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Running miles, saving lives, being queer!

Alright queers, let's do this (again)!! This time, bigger and better. Not only will I be running the Chicago Marathon on Sunday, October 13, 2019, but I'll be running the New York City Marathon 3 weeks later on November 3, 2019. I'm doing this for so many important reasons: 1) I'm running with TEAM TO END AIDS (T2) to raise critical funds for the AIDS Foundation of Chicago (AFC) which works to save lives and put and end to new HIV infections in Illinois. 2) I'm running to be a visibly trans and queer role model. How many young trans kids can go watch another trans person - with a trans flag emblazoned on her jersey - running down the streets of Chicago in front of 2 million people? Trans kids need role models and I want to be that role model! 3) I'm running to inspire queers everywhere. Running saved my life, maybe it can save yours.


I want to share a story that I posted right before I ran (and finished) the 2018 Chicago Marathon: "The first race I ever ran was the Manchester Road Race on Thanksgiving Day, 1996. I was 12 years old and I ran with my Dad, who always inspired me to be the best runner I could be. I was tall and lanky and awkward and I was, as the kids would call me for 2 decades: "a fa**ot". I couldn't shoot a basketball or kick a soccer ball to save my life, but I could run a 5-minute mile. In middle school and high school, I became a Runner™ and finally found refuge from the thoughts that would haunt my confused, adolescent mind for the better part of two decades: "are you actually a girl?"


I've run so many races I lost count; I've won medals and championships, I've run 2 marathons, I've helped set school records, I've run a sub-2:05 800m, and I nearly ran a sub-1:30 half marathon. These challenges pushed my body and mind to the limit, and, to be quite sincere: they probably saved my life. The kept me going in the face of that creeping darkness in my heart. They allowed me an escape when the torment of being a boy was Just. Too. Much. The sound of my breath, the beating of my heart, the pain in my calves - they all reminded me that there was a reason to stay alive.


But none of these challenges compared to the challenge of the past 2 years: becoming the woman I always knew I was.


My legs are still there, strong as ever (if a bit older and slower), reminding me that any (every?) struggle in my life can always be overcome if you just slap on a pair of running shoes and disappear into the morning mist. I am so fucking eternally grateful to have found a wonderful, queer, and affirming running community with T2, and grateful that, 22 years later, this old lady's body is still putting in the miles; even if those miles are a lot slower today than they were in the late 1990s. THANK YOU to everyone who has pushed me this summer to revive that running spirit that I knew was still deep inside me.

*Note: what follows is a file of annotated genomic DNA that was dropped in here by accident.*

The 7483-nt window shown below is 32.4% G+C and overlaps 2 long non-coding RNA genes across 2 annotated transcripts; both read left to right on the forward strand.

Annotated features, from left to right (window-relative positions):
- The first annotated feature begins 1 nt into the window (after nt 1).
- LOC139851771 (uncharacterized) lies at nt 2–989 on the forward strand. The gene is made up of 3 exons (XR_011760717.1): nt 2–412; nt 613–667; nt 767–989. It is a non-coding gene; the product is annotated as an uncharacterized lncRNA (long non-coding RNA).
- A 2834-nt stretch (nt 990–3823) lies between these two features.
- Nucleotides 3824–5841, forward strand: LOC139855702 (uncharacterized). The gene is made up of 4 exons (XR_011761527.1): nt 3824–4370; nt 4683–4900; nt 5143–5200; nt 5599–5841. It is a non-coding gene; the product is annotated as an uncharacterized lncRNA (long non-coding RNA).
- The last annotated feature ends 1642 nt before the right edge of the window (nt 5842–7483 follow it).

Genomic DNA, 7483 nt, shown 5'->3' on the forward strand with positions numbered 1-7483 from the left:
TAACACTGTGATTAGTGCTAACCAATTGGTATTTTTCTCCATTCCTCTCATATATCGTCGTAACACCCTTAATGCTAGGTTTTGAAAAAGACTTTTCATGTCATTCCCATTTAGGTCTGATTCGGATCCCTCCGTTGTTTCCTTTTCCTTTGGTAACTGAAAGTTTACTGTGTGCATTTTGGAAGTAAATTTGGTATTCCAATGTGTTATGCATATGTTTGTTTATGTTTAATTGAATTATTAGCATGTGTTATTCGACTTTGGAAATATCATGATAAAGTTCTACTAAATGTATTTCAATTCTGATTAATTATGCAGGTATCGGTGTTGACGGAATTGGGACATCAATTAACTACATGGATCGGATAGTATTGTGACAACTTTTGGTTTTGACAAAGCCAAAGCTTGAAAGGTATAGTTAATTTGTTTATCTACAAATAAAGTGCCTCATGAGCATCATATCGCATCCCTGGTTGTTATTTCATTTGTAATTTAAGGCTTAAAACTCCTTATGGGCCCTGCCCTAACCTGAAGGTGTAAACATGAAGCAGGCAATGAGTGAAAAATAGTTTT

Mama is back. She’s feeling alive as fuck. This is a life worth living. Bring on the Chicago Marathon."

 

HIV/AIDS doesn't make headlines often these days, but that doesn't mean it's been cured or that it doesn't change people's lives every single day. In 2015, 921 Chicagoans got the news that they are living with this incurable disease: a record low since the start of the AIDS epidemic in the 80s, but still, far too many than should get that news. AFC is depending on me (and you) to support people living with and affected by HIV. They're making sure that people living with the virus have equitable access to housing, health care, case management and other supportive services. I care deeply about AFC's work, and that's why I'm running 26.2 miles in October (and again in November)!

 

Help me cross the finish line, and help thousands of people across Illinois live better lives. Donate to my T2 campaign today. Just click the DONATE TO ME button to the right to get started.

 

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TEAM TO END AIDS
200 West Jackson Blvd. | Suite 2100 | Chicago IL  60606
312-690-8850 (T2EA) | http://www.aidschicago.org

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